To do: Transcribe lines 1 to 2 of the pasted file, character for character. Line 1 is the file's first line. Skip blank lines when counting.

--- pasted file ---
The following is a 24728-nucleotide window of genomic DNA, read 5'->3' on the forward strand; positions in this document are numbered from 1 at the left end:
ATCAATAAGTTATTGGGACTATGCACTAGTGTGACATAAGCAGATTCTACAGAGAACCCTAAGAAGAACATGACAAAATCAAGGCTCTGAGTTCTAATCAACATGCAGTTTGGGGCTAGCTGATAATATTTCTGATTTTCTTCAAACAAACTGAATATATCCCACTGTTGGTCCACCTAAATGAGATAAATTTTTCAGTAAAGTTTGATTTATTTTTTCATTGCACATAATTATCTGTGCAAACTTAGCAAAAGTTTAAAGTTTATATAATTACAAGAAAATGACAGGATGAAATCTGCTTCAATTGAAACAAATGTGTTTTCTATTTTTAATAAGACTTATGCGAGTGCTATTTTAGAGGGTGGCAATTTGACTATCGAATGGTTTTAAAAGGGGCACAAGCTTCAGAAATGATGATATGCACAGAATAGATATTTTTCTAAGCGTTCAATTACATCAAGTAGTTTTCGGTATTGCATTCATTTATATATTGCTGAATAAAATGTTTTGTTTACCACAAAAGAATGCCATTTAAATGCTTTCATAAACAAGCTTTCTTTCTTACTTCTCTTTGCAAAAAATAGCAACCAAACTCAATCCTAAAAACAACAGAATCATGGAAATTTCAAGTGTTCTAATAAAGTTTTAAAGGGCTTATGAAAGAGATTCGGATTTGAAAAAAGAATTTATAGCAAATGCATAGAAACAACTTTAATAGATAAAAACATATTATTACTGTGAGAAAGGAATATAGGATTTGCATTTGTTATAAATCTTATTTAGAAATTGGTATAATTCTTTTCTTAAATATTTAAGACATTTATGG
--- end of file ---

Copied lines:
The following is a 24728-nucleotide window of genomic DNA, read 5'->3' on the forward strand; positions in this document are numbered from 1 at the left end:
ATCAATAAGTTATTGGGACTATGCACTAGTGTGACATAAGCAGATTCTACAGAGAACCCTAAGAAGAACATGACAAAATCAAGGCTCTGAGTTCTAATCAACATGCAGTTTGGGGCTAGCTGATAATATTTCTGATTTTCTTCAAACAAACTGAATATATCCCACTGTTGGTCCACCTAAATGAGATAAATTTTTCAGTAAAGTTTGATTTATTTTTTCATTGCACATAATTATCTGTGCAAACTTAGCAAAAGTTTAAAGTTTATATAATTACAAGAAAATGACAGGATGAAATCTGCTTCAATTGAAACAAATGTGTTTTCTATTTTTAATAAGACTTATGCGAGTGCTATTTTAGAGGGTGGCAATTTGACTATCGAATGGTTTTAAAAGGGGCACAAGCTTCAGAAATGATGATATGCACAGAATAGATATTTTTCTAAGCGTTCAATTACATCAAGTAGTTTTCGGTATTGCATTCATTTATATATTGCTGAATAAAATGTTTTGTTTACCACAAAAGAATGCCATTTAAATGCTTTCATAAACAAGCTTTCTTTCTTACTTCTCTTTGCAAAAAATAGCAACCAAACTCAATCCTAAAAACAACAGAATCATGGAAATTTCAAGTGTTCTAATAAAGTTTTAAAGGGCTTATGAAAGAGATTCGGATTTGAAAAAAGAATTTATAGCAAATGCATAGAAACAACTTTAATAGATAAAAACATATTATTACTGTGAGAAAGGAATATAGGATTTGCATTTGTTATAAATCTTATTTAGAAATTGGTATAATTCTTTTCTTAAATATTTAAGACATTTATGG